In Theaters 04.01.2022 or Watch at Home 05.10.2022

Pushing Hands

Directed by Ang Lee
Film Movement Classics
105 Minutes
Taiwan, USA
Mandarin, English
Comedy, Asian, Classics, Drama
Not Rated

Having just moved from Beijing, elderly tai chi master Mr. Chu (Sihung Lung) struggles to adjust to life in New York, living with his Americanized son Alex (Ye-tong Wang). Chu immediately butts heads with his put-upon white daughter-in-law, Martha (Deb Snyder), a writer who seems to blame him for her own paralyzing inability to focus. But when Chu begins teaching tai chi at a local school, his desire to make a meaningful connection comes to fruition in the most unexpected of ways. PUSHING HANDS is the debut film from Oscar-winning director Ang Lee, forming the first chapter in his "Father Knows Best" trilogy, which depicts the tensions between the traditional Confucian values of the older generation and the realities of modern life. Co-written by collaborator James Schamus, PUSHING HANDS was selected by the 1992 Berlin International Film Festival and won three Golden Horse Awards, paving the way for Lee's worldwide success with films such as CROUCHING TIGER, HIDDEN DRAGON and BROKEBACK MOUNTAIN. Presented in a new 2K restoration.

Director & Cast

  • Director: Ang Lee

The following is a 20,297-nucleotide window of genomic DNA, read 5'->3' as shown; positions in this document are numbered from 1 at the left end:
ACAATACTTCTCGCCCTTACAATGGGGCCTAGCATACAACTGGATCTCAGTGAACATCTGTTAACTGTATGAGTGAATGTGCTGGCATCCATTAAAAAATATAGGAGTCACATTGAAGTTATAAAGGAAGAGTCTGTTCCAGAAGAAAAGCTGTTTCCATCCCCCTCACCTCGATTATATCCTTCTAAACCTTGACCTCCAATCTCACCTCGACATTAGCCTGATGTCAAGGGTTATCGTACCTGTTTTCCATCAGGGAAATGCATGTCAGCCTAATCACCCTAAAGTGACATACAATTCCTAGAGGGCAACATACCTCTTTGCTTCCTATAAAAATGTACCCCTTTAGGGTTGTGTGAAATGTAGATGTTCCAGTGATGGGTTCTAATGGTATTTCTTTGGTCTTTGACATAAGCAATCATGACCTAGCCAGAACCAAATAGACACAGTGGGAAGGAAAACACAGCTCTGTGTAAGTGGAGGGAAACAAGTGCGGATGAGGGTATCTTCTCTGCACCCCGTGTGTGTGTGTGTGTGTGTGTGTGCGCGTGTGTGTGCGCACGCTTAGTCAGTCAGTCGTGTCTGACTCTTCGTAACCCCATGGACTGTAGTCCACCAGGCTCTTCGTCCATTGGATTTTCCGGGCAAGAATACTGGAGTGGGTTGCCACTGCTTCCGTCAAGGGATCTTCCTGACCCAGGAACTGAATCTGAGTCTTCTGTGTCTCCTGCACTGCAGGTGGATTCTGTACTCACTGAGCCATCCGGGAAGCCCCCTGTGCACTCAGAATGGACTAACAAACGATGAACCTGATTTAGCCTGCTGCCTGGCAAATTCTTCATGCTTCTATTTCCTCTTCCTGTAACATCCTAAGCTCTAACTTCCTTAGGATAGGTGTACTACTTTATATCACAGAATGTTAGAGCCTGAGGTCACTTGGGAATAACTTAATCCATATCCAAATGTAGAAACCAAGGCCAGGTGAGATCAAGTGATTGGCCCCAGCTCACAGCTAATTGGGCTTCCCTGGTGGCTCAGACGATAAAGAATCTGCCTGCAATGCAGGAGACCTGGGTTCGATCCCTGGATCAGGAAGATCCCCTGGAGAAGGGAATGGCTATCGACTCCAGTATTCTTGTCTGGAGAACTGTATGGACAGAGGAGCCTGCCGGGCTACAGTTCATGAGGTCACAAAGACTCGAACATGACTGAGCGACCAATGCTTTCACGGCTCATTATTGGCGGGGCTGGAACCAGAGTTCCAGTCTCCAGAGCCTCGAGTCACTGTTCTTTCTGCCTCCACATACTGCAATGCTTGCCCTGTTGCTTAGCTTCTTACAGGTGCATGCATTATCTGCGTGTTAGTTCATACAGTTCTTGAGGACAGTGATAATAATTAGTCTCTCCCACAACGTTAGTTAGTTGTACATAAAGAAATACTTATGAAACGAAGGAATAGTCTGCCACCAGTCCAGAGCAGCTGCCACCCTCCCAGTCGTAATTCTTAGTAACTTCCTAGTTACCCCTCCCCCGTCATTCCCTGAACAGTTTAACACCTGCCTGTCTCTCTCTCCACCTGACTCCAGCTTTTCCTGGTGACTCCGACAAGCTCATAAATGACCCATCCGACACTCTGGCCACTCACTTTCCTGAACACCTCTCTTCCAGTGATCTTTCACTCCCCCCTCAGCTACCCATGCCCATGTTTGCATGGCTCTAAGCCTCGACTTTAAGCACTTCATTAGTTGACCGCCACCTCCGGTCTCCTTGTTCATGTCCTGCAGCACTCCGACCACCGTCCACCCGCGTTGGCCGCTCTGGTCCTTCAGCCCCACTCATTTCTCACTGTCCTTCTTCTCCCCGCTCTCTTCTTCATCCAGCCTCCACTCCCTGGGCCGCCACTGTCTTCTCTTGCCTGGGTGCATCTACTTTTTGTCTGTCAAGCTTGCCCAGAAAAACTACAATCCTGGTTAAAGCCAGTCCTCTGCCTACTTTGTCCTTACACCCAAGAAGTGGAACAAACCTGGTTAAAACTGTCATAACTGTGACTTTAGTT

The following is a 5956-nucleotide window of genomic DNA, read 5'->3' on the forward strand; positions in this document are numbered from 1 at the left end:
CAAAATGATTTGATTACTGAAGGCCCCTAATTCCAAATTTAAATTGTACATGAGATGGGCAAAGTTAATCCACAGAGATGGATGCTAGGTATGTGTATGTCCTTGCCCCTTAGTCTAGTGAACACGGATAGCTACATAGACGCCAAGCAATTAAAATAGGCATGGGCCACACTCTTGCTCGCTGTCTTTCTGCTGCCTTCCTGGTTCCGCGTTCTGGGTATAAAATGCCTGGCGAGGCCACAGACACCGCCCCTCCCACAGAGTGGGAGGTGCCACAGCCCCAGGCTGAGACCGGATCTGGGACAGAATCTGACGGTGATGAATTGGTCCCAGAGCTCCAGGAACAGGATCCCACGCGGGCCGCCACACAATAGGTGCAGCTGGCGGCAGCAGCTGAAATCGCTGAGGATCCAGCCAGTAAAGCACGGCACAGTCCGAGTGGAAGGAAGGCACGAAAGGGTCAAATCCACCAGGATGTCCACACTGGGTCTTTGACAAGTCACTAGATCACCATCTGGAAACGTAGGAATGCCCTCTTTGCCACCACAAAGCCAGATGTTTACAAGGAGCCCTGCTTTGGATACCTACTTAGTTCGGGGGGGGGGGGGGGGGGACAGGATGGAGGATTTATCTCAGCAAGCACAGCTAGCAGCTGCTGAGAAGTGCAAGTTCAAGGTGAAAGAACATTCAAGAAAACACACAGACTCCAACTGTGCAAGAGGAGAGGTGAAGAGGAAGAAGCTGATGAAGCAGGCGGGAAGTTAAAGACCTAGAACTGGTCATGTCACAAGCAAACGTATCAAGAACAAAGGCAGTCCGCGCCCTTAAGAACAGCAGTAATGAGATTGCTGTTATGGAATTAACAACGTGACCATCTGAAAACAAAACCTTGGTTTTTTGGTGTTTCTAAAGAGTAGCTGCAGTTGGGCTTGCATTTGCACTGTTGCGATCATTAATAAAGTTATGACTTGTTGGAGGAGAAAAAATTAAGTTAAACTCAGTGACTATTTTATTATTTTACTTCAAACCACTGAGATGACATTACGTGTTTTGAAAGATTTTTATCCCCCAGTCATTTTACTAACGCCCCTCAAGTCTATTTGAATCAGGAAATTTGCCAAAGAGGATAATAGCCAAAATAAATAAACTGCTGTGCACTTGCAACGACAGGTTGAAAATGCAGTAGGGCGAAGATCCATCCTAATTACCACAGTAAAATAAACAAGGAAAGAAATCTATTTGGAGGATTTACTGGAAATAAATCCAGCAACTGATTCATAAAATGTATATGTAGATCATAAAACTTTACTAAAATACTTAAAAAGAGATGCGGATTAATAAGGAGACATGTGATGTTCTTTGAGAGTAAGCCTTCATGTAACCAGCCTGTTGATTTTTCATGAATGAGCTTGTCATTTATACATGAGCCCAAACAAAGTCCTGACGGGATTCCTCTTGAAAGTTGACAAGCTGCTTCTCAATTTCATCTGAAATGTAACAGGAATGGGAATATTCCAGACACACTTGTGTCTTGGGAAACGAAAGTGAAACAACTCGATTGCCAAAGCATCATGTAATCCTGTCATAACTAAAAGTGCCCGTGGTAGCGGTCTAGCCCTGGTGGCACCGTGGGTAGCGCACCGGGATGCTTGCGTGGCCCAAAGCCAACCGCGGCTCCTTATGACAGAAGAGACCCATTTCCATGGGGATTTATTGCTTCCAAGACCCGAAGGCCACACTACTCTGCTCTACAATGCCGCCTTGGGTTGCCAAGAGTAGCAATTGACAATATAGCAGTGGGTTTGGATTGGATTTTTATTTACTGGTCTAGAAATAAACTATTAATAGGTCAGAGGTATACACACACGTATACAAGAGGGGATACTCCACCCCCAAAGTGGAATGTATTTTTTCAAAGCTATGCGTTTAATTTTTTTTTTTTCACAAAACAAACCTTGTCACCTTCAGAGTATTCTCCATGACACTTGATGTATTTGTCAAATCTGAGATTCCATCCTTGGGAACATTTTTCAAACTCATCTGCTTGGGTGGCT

• Starring: Sihung Lung
  • Starring: Lai Wang
  • Starring: Bozhao Wang
  • Starring: Deb Snyder




  • "'Pushing Hands' displays many of the charms of Mr. Lee's later work, from attention to cooking (there's a funny and appetizing scene involving the making of dumplings) to sweetly autumnal romance. There's a lovely performance from Lai Wang as one of the few soul mates Mr. Chu finds during travels that take him from Westchester to Chinatown. The 1992 "Pushing Hands" has the crisp good looks of Mr. Lee's other films in this trilogy (all were shot by Jong Lin) and shows the same care with its courtly father figure. Mr. Lung makes palpable the Old World virtues Mr. Lee celebrates and the assurance that however rude life becomes, those virtues won't be washed away."
    Janet Maslin, The New York Times
  • "A lovingly observed human comedy."
    Kevin Thomas, Los Angeles Times
  • "Played with remarkable depth and stoicism by Sihung Lung, a former Taiwanese matinee idol whose career Lee has helped resuscitate, Chu is a tai chi master who's left Beijing to live with his son's family in an upscale New York suburb. What ensues is a poignant and at times comic tale of how Chu copes in a world whose values are drastically different from his own.... Presaging Lee's future success with heartwarming yet bittersweet endings, the finale is worthy of Capra. "
    Ted Shen, Chicago Reader
  • "Pushing Hands is a cross-cultural masterpiece by the director of The Wedding Banquet and Eat Drink Man Woman."
    Frederic and Mary Ann Brussat, Spirituality & Practice
  • "The right mixture of comedy and poignancy."
    Steven Rea, Philadelphia Inquirer
  • "A terrifically impressive debut!"
    Betsy Sherman, Boston Globe
  • "Handled with grace and beauty."
    Zena Jones, San Francisco Bay Guardian